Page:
Despite all the good aspects, though, the film does have some disappointing flawsthat seem uncharacteristic for Jim Jarmusch's career. An obvious problem in thefilm is Jarmusch's new fascination with hip-hop music. Being a fan of the rap groupWu Tang Clan, he hired one of their members, The RZA (pronounced 'Rizza'), tocompose the background score. While RZA's score works for the most part as aninteresting compliment to the movie, the fixation on rap seems strangely out ofplace. There are moments where it almost seems that scenes were manufacturedjust so that an RZA song could be played. I found it odd that a character like GhostDog, who based his life on the Eastern philosophies of the Hagakure, wouldtake every opportunity to crank up a rap CD. Then there's the awkward, if notridiculous, cameos by RZA that add nothing to the story. It almost seemscommercial, to a certain extent, when one remembers that Neil Young scoredJarmusch's last film, Dead Man, yet did not sing or appear in the film.

All of this aside though, the core of the film is Forest Whitaker's performance asGhost Dog. There really is no other actor that could embodied this character inquite the same way. Forest is both gentle in his manner, yet ruthless when hedescends into homicidal rage. The few quiet scenes he has are inspired momentsof insight into this strange character. I once read a Roger Ebert comment onGhost Dog that basically said you have to think of Ghost Dog as insane forthe film to work. This is actually a good observation, since the assumption that Dogis somewhat crazy is the only way many of the ideas gel, or maybe we just can'tthink that a noble character like Ghost Dog could exist any other way.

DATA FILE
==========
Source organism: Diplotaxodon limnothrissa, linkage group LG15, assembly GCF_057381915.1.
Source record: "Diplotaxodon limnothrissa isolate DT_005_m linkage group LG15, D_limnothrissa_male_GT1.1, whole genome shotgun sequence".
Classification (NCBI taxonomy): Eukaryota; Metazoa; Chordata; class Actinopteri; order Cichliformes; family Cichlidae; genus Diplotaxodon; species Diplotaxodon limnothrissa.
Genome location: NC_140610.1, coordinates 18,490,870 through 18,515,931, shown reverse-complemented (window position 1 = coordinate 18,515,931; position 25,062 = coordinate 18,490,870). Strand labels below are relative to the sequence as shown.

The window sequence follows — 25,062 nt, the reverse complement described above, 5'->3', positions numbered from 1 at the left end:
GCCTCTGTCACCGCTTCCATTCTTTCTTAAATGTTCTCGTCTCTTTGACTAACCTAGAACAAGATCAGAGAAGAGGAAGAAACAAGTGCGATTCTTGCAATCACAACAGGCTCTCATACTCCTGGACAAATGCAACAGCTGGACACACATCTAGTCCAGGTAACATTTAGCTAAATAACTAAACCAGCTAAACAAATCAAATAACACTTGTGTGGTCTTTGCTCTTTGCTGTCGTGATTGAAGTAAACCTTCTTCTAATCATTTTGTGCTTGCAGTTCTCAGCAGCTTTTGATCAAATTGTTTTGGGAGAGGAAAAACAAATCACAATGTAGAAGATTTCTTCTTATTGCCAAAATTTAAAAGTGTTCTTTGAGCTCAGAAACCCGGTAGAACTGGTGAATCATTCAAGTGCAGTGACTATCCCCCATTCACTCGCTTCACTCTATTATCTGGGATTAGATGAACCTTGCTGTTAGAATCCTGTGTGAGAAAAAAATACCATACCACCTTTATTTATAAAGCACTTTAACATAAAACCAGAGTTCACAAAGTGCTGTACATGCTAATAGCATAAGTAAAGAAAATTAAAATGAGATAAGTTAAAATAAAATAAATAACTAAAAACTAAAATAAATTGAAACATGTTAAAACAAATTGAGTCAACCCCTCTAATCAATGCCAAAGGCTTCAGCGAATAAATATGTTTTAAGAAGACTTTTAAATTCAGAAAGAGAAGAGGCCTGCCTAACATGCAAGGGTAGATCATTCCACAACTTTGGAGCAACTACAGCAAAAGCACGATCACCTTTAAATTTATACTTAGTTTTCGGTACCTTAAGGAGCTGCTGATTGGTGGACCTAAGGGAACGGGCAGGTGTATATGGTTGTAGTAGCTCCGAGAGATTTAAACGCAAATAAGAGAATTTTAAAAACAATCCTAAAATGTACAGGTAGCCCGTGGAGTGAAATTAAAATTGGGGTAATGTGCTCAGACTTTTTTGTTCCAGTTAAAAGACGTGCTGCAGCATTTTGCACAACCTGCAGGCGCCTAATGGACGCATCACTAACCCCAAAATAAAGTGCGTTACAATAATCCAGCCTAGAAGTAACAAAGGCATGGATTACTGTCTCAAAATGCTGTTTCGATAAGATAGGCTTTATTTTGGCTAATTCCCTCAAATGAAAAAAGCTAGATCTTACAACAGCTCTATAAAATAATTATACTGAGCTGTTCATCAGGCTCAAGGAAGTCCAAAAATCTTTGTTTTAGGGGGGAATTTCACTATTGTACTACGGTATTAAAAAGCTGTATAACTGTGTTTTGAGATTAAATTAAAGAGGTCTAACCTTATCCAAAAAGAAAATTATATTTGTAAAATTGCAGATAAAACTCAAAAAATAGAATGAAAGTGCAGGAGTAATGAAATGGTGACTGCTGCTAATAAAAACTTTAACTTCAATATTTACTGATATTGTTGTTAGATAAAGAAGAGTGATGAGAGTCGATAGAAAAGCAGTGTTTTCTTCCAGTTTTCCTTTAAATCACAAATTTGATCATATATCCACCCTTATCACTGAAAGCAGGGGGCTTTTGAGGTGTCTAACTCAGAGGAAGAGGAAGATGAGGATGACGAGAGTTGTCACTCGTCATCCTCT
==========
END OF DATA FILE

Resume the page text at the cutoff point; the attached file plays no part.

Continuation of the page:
Rating for Style: A-
Rating for Substance: B+


Image Transfer

Aspect Ratio1.85:1 - Widescreen
Original Aspect Ratioyes

Image Transfer Review: The 1:85:1 widescreen image on the disc seems to have a variety of visualproblems not related to the source print. For starters, there are an unusual amountof compression artifacts in many scenes, especially scenes with sky or muddycolors. This is combined with pixelization in many scenes, and nothing ever seemsfully rendered. Fabrics and skins come off as very rough without a natural clarity orsharpness you'd except from DVD. There is also a large amount of moirepatterning on things that shouldn't quite have it. The anamorphic enhancement hascaused SEVERE aliasing distortion in the 4:3 downconversion, the most I've everseen. These problems go on and off and the whole movie doesn't continuouslysuffer from them, but they pop up in various places. While color and black level arevery good, these other problems result in a very hazy visual image that, seemingly,could have been much better.

Image Transfer Grade: C


Audio Transfer

 LanguageRemote Access
Dolby Digital